In Medicare we trust

When asked whom they trusted most to insure adults their age, 50- to 70-year-olds ranked Medicare higher than both employer-based health plans and private insurance purchased individually, according to a survey conducted by the Commonwealth Fund. The survey also found that Medicare beneficiaries ages 65 to 70 were more likely than adults ages 50 to 64 to be very confident in their ability to obtain medical care when needed and to be satisfied with the quality of that care.

New Medicare resources

If your patients need information on Medicare that your office cannot provide, direct them to the free brochures available at Brochure topics range from an overview of Medicare benefits to a guide for choosing treatments. Patients without Internet access may request the brochures by calling 800-633-4227.

False credentials

Resume-bluffing continues to be a problem in all professions, including the health care industry, and a new breed of credential-checking firms have emerged in response, according to the Aug. 14 Boston Globe. One such firm in Massachusetts handles about 4,500 credential checks per year — half of which are for the health care industry — and claims to find “significant misinformation” in about a quarter of the cases.

Practice Pearls

Delivering feedback

Employees need feedback, both positive and constructive, to help them do their jobs better. To give praise more effectively to your staff, try the following:

  • Be prompt. Compliment the staff member on a good deed when it happens or shortly thereafter.

  • Be specific. Acknowledge exactly what the staff member did (e.g., effectively calming an irate patient).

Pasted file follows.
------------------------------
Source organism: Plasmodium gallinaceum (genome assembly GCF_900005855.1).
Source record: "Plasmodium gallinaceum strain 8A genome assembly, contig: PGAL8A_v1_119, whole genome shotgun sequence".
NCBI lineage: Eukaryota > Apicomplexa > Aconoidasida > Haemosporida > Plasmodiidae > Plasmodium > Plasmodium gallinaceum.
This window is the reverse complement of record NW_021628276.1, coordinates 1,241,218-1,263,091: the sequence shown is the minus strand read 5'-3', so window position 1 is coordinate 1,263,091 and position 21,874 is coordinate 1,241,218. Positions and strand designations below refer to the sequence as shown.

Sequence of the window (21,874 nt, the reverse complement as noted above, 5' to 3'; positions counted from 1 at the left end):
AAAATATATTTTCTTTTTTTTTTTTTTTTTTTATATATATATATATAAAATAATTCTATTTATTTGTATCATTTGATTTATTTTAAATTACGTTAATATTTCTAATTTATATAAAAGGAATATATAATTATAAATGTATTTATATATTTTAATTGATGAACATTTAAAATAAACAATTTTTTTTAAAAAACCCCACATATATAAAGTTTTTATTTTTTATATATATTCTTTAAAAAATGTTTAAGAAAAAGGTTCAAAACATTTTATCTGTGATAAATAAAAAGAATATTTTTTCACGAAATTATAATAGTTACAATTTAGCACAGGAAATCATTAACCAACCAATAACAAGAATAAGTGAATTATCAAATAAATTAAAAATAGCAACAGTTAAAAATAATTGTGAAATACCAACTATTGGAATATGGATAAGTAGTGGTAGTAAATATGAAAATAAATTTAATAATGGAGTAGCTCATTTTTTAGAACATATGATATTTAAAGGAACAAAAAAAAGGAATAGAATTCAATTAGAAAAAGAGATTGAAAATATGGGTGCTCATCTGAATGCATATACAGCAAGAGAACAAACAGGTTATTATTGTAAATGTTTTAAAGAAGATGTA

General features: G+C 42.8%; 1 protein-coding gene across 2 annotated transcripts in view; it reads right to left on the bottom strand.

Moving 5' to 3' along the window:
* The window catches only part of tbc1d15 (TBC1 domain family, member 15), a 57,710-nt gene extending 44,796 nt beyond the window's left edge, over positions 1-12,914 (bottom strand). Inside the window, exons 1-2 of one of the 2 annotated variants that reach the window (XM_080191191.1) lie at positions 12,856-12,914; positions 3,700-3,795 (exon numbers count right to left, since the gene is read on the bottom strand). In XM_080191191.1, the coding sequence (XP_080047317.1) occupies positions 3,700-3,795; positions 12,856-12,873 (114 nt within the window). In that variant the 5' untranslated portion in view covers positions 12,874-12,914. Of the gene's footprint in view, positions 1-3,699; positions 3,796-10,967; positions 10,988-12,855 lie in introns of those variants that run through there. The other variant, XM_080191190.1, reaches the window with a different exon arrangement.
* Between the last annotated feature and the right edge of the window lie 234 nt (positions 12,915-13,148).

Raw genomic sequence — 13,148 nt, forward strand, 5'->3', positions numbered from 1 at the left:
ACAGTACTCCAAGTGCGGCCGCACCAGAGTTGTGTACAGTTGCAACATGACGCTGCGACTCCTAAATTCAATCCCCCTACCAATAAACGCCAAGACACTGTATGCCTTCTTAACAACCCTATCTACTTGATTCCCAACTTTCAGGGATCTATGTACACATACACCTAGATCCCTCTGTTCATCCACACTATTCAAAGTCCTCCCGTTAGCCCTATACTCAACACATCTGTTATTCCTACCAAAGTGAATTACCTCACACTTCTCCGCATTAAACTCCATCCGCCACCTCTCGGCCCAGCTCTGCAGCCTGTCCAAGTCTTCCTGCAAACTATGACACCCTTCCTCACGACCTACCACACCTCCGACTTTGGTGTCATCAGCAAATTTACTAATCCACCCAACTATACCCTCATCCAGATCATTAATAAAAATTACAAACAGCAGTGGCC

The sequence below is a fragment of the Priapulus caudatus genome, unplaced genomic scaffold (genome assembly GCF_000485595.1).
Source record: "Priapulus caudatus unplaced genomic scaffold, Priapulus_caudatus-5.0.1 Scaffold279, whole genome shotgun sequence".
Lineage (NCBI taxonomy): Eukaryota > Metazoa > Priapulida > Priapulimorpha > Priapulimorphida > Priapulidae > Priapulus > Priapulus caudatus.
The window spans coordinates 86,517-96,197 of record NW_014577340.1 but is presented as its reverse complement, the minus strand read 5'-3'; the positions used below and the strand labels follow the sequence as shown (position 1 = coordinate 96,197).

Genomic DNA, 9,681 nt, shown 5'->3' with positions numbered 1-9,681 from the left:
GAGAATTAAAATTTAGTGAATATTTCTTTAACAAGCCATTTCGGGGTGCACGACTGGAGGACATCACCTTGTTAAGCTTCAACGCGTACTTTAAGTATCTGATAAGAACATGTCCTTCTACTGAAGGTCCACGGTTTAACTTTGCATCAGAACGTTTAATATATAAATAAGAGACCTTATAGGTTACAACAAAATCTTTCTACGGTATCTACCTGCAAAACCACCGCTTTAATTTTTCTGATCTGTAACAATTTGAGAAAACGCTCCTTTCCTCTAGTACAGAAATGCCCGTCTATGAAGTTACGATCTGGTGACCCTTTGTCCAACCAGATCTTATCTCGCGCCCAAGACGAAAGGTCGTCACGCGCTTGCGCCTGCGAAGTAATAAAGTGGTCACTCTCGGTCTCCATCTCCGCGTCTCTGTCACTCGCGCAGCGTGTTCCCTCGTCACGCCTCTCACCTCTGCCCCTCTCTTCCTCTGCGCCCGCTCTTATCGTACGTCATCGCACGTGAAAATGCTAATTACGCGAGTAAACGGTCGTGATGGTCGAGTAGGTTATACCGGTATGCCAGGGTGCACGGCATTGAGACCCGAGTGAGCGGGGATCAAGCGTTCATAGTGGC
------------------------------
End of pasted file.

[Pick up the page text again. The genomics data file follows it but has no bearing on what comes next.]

• Jot it down. When a staff member does a good job, acknowledge it and then write a note and put it in the personnel file. That way, you won't forget about it when it comes time for an annual review.

  • Offer praise publicly. When you praise a staff member in front of other staff, it multiplies the effect and may motivate others.

To deliver criticism more effectively, try these tips:

  • Do it privately. Don't discuss mistakes or bad behavior in front of other staff members. It can embarrass and demoralize the entire staff.

  • Be specific. Pinpoint the error or behavior you want to correct and provide a concrete example.

  • Don't attack. Control your anger and criticize the act, not the person.

  • Be fair. Give a staff member the opportunity to explain his or her actions.

Don't assume you know all the details. — Tell your employees how they're doing. The Physician's Advisory. Conshohocken, Pa: Advisory Publications. June 2000:6.

Group visits

Group visits, in which physicians see several patients with common conditions at one time, can benefit physicians and patients alike if they are done right. Here's how:

  • Identify the target population and primary purpose of the visits. For example, you may want to use group visits to provide education and self-management support to patients who have diabetes.

  • Facilitate, rather than dominate, the group visit. It should provide patients with an opportunity to interact and raise their specific areas of concern.

  • Complete medical charting during the session. This can be accomplished by including a “break” time, during which you and your nurse circulate among the patients and update individual records.

  • Develop appropriate outcome measures to gauge whether the visits are effective. These may include cost, quality, access, satisfaction or efficiency measures. — Noffsinger EB, Scott JC. Practical tips for establishing successful group visit programs. Group Pract J. 2000;49(6):31–37.

AIDS awareness for all

The CDC reports that over 10 percent of all new AIDS cases in the United States occur in people over age 50. To help prevent new cases, clinicians need to challenge assumptions that older people do not engage in risky behavior and should conduct thorough sex and drug-use risk assessments with patients over 50. Offer these patients the same support and education you offer others, for their own benefit and for younger generations who look to this group for leadership.— Center for AIDS Prevention Studies, University of California-San Francisco AIDS Research Institute. What are HIV prevention needs of adults over 50? Available at: